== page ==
Lepra criticises Government's India aid withdrawal

A project supported by Lepra

A project supported by Lepra

First published in Local news

Colchester-based aid charity Lepra has questioned the Government's decision to make no new financial aid commitments to India.

Lepra, which has worked in India for more than 90 years, has labelled the decision a sound-bite policy  not rooted in the needs of real people.

International Development Secretary Justine Greening announced the move which will stop all financial assistance from the UK to India from 2015, and will save about £200million.

Ms Greening, who took responsibility for Britain's aid budget in September, said programmes already under way would be completed as planned, but no new ones would be signed off.

Sarah Nancollas, chief executive of  Lepra, said: "It is right to recognise and applaud the progress that India has made through investment in lifting 60 million people out of poverty since 2006.

"However, there are still more than 421 million people living in extreme poverty in India's poorest eight states, more than in the 26 poorest African countries combined.

"Many argue that, with increasing wealth, the government of India should not need help to tackle the issues of poverty within their country.

"However, people living in extreme poverty can't wait for the long-term structural changes needed in many states where regional Government capacity is weak and health systems barely function. They need help now."

Last year, Lepra worked directly with more than 700,000 of India's extreme poor and reached a further one million with life-saving health education.

It argues  India cannot be viewed as a single country, but should be treated like a continent because of the structure of the country with states with populations of 100 million.

Ms Nancollas describes the decision to cut aid as a short-term political decision aimed at earning popular support rather than being based in the realities of the development needs of people living in abject poverty.

Comments (5)

Please log in to enable comment sorting

9:45pm Fri 9 Nov 12

Citizen 139 says...

They have a space program and nuclear weapons. They don't need our cash.
They have a space program and nuclear weapons. They don't need our cash. Citizen 139
  • Score: 0

12:25am Sat 10 Nov 12

Boris says...

Their government doesn't need our cash, but their poor people do need it. Ms Nancollas is right: this is just playing to the gallery, a gesture aimed at shoring up the vote for the Tories. But provided all the aid money goes to other, poorer developing countries, the decision is not so bad. We remain an immensely rich country and it is our duty to do more to help those not so fortunate as oursleves.
Their government doesn't need our cash, but their poor people do need it. Ms Nancollas is right: this is just playing to the gallery, a gesture aimed at shoring up the vote for the Tories. But provided all the aid money goes to other, poorer developing countries, the decision is not so bad. We remain an immensely rich country and it is our duty to do more to help those not so fortunate as oursleves. Boris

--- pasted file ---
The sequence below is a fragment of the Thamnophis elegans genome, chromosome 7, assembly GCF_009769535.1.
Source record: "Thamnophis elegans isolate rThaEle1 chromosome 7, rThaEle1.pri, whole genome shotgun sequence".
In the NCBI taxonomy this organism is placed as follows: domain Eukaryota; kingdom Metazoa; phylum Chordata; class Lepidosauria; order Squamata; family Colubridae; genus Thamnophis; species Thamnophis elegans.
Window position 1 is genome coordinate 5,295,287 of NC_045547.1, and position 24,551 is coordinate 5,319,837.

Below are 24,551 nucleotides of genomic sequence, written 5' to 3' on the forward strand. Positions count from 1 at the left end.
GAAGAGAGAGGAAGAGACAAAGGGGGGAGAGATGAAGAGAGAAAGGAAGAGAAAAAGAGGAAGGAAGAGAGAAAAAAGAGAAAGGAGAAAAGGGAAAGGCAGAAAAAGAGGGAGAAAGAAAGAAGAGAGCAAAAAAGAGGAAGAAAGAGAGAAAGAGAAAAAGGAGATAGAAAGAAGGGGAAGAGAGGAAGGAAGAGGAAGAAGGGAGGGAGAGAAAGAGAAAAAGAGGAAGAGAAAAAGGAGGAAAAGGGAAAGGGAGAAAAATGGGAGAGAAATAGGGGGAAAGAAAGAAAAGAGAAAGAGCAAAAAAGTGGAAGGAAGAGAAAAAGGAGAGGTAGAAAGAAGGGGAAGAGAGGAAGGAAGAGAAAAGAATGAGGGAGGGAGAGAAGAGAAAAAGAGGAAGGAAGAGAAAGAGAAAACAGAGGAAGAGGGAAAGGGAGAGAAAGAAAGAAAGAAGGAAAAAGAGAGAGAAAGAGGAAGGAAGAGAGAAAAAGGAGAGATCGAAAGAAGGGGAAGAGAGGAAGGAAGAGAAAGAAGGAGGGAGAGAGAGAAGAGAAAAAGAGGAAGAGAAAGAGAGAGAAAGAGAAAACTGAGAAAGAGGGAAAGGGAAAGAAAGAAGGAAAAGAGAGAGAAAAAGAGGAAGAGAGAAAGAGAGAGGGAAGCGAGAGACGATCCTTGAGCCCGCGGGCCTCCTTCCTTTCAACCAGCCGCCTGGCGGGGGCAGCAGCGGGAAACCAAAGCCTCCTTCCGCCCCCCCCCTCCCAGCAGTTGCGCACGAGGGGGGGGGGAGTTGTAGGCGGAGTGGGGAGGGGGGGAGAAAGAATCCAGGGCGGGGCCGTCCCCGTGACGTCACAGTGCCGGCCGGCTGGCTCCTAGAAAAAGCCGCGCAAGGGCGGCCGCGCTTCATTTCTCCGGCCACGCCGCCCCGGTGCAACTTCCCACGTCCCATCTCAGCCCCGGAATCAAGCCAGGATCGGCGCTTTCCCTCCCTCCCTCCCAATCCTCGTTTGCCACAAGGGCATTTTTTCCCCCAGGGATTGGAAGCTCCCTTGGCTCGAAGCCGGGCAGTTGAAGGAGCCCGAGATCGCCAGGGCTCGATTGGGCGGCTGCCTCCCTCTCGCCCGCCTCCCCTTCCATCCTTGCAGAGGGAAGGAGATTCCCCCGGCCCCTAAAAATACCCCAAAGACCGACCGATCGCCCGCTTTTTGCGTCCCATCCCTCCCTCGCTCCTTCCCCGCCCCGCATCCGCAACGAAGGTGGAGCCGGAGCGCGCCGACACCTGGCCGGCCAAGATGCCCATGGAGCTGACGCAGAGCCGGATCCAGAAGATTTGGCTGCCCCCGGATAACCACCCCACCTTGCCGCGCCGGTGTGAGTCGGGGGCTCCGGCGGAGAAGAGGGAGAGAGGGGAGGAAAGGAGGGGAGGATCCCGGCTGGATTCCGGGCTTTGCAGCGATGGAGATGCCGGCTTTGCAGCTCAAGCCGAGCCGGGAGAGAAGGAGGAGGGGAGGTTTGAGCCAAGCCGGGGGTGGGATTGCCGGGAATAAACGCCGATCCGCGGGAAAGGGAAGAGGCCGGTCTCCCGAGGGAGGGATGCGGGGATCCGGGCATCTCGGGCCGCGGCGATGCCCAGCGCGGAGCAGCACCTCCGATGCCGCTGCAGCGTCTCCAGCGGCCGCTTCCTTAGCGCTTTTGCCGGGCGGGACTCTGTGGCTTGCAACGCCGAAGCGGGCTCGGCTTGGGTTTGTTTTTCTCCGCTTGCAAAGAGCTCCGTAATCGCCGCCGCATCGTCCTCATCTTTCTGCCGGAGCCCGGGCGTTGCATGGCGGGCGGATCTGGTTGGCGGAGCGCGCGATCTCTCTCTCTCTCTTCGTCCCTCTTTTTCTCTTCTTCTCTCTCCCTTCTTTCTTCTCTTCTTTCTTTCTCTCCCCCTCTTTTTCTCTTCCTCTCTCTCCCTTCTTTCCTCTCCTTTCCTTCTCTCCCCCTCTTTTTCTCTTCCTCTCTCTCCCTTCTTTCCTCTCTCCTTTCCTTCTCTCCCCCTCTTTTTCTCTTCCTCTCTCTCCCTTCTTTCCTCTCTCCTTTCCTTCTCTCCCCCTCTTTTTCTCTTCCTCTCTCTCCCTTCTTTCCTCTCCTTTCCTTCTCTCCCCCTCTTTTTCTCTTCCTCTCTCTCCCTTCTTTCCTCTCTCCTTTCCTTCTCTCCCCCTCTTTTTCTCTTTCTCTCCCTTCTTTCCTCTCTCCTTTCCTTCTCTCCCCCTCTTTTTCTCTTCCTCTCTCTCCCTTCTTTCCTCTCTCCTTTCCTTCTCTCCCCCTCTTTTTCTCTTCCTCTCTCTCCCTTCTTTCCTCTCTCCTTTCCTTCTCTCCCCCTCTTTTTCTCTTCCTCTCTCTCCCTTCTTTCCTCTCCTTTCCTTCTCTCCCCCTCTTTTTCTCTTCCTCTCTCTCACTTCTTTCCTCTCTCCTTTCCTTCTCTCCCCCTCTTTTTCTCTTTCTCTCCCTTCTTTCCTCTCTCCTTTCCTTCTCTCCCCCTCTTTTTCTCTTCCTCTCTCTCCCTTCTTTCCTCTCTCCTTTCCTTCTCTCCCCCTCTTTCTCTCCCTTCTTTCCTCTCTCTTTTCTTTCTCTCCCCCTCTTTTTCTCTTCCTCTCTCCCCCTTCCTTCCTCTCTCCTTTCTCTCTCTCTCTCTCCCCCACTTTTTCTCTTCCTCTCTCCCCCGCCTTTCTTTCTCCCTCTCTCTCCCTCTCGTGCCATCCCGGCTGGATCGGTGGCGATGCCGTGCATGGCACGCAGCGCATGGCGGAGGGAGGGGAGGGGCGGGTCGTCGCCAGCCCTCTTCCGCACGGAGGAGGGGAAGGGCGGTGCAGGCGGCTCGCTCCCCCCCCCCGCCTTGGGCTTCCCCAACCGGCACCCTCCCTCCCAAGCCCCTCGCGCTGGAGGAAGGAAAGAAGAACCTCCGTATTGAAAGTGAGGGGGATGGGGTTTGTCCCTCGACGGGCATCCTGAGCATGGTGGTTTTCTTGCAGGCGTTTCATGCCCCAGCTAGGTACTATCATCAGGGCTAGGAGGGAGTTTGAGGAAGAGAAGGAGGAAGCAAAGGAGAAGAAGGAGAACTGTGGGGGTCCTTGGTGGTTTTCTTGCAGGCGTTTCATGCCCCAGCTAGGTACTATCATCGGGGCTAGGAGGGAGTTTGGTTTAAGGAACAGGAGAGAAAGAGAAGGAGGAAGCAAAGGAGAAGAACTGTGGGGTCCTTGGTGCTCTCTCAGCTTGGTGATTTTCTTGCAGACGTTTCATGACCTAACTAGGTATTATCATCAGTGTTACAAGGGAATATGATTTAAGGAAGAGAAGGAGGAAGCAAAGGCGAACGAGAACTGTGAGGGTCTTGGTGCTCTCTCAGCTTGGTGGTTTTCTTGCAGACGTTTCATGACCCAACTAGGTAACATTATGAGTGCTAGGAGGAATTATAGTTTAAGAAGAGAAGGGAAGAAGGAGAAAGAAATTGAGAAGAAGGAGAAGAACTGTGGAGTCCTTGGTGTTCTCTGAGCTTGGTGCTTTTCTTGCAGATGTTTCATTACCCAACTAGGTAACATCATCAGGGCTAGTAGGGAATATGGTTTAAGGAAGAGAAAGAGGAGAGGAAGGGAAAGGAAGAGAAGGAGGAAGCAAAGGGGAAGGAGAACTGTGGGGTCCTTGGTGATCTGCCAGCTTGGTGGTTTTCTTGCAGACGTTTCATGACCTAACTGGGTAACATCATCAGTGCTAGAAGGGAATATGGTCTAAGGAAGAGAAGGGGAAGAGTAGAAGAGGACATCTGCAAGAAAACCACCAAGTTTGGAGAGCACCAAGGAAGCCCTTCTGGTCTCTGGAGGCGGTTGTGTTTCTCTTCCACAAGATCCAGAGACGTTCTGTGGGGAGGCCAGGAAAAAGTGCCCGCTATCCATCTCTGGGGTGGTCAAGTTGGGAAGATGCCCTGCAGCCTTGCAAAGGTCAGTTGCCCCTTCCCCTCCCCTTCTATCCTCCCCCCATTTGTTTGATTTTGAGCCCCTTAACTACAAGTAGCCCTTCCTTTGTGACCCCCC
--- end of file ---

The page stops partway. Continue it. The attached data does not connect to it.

• Score: 0

12:37am Sat 10 Nov 12

Boris says...

ourselves
ourselves Boris
  • Score: 0

9:37am Sat 10 Nov 12

Lawford Lass says...

I am personally glad - I don't work hard so my money can be sent abroad to compensate other countries dodgy governments. There are too many children and elderly going without in THIS country for me to want mine or my husbands money to go abroad. Sounds selfish? Maybe but in my mind charity starts at home.
I am personally glad - I don't work hard so my money can be sent abroad to compensate other countries dodgy governments. There are too many children and elderly going without in THIS country for me to want mine or my husbands money to go abroad. Sounds selfish? Maybe but in my mind charity starts at home. Lawford Lass
  • Score: 0

1:35pm Sat 10 Nov 12

Red Tape 2 says...

I think it's the right decision not to blindly pour millions in aid into a country like India which can afford a space program and huge military expenditure. However I also recognise that there are still millions of people living in abject poverty in India and other areas who have no influence on what their government spends money on. Donating to the likes of LEPRA - who can then channel the aid to where it's needed most - seems the most effective way to help them.
I think it's the right decision not to blindly pour millions in aid into a country like India which can afford a space program and huge military expenditure. However I also recognise that there are still millions of people living in abject poverty in India and other areas who have no influence on what their government spends money on. Donating to the likes of LEPRA - who can then channel the aid to where it's needed most - seems the most effective way to help them. Red Tape 2
  • Score: 0

Comments are closed on this article.

Send us your news, pictures and videos

Most read stories

Local Info

Enter your postcode, town or place name

About cookies

We want you to enjoy your visit to our website. That's why we use cookies to enhance your experience. By staying on our website you agree to our use of cookies. Find out more about the cookies we use.

I agree